I’ve been trying to work out exactly what it is I find so magnetic about Finland.

For a start, it’s cold: My freezer is cold, humming away at -18c to keep my pizzas crispy. In one Helsinki winter I’ve stumbled out of Urkki’s [1] into -26c. That really hardens your ice cubes, I can tell you. It’s also dark. Helsinki in midwinter gets less than six hours of sunlight a day. Up in Rovaniemi and points north they get little or none during the winter months.

The language is pretty much impenetrable: It glories in fifteen cases, a vocabulary based not on anything Indo-European but on Uralic, from the depths of the Ural mountains, which renders the simple ‘twenty-first’ as the eye-watering ‘kahdeskymmenesensimmäinen’. ‘Minä rakastan sinua’ has to be amongst the least romanic ways of declaring your love to anyone and there is none of the logical functionality of German or the warm embrace of Italian; this is a language that fights you every step of the way. Even if you do manage the near impossible and master it, the Finns are famously taciturn and prefer silence to filling a lull in conversation with waffle about the weather or the trains.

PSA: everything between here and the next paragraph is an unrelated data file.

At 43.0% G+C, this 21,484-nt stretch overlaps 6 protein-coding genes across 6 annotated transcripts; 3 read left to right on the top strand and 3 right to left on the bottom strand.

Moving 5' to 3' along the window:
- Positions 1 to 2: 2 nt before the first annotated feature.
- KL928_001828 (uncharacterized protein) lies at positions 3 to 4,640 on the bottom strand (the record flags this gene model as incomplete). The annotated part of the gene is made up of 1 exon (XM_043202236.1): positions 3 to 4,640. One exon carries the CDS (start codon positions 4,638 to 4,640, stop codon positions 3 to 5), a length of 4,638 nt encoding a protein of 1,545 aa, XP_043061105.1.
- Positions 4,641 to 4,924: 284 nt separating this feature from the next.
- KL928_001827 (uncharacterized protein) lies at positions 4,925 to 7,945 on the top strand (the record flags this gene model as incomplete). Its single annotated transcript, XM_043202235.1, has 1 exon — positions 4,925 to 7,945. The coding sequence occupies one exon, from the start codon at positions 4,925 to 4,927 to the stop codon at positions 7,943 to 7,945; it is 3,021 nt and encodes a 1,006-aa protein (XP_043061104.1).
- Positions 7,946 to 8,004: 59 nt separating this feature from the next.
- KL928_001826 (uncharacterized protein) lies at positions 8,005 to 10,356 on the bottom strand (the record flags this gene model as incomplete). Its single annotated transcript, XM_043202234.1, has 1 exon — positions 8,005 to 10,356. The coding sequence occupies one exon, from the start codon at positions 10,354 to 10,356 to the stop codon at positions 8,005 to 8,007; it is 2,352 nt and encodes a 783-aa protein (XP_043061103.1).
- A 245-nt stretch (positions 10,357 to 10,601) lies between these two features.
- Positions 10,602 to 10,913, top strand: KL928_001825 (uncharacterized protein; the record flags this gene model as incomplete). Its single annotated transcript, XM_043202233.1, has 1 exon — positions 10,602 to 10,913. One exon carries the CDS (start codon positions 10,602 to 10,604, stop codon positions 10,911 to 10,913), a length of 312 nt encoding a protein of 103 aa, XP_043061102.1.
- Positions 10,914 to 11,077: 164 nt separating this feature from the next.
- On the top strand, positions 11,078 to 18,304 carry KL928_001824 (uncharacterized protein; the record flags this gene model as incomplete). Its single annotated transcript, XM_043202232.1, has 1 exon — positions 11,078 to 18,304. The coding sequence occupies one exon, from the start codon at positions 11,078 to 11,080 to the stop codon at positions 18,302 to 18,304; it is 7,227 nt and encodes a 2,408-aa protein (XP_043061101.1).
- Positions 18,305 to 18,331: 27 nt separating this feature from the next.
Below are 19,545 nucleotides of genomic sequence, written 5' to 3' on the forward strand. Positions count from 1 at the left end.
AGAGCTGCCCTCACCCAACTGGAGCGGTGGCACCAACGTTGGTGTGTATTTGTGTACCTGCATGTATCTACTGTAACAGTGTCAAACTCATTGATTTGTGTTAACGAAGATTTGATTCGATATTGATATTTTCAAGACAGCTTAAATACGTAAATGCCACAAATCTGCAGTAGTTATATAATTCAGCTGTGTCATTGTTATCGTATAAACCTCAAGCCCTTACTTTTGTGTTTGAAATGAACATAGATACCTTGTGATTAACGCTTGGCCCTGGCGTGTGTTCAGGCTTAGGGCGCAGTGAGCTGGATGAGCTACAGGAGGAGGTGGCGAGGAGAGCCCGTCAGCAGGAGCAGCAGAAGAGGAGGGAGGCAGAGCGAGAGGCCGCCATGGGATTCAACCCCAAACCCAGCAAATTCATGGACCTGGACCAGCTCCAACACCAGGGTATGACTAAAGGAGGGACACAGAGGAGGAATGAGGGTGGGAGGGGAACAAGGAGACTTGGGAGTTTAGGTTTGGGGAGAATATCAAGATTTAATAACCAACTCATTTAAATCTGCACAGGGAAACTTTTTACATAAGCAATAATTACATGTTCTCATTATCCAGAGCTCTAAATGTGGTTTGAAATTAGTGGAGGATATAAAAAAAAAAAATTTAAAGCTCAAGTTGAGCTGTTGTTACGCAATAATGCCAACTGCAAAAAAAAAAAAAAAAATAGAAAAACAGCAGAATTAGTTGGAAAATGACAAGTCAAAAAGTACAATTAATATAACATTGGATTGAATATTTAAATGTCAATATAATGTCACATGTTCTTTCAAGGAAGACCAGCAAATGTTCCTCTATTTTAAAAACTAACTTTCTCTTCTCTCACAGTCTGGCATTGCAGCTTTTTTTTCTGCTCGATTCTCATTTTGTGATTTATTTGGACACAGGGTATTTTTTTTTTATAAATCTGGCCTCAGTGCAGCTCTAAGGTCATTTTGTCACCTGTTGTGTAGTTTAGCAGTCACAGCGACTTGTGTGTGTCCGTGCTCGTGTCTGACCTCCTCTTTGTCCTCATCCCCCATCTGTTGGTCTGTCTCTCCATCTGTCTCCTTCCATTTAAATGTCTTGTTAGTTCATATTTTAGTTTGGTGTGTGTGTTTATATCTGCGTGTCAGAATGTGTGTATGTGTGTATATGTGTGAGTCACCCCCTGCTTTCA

They like their coffee sour and cakes dry. In the cities there is a distressing enthusiasm for architecture made of square blocks of concrete. And yet…

And yet I find myself drawn here like a magnet. The winters may be long, cold and dark, but the summers are a glorious riot of nature, the hours of sunlight previously denied flung back at you all at once.

They have saunas. I’m aware that sealing yourself naked in a wooden box with strangers whilst poring water on a fierce stove, the better to steam yourself like dim-sum, all the while exacerbating the dehydration with alcohol is not everybody’s idea of fun, but for me a traditional savusauna followed by a swim in a clear lake on a summer evening is close to nirvana.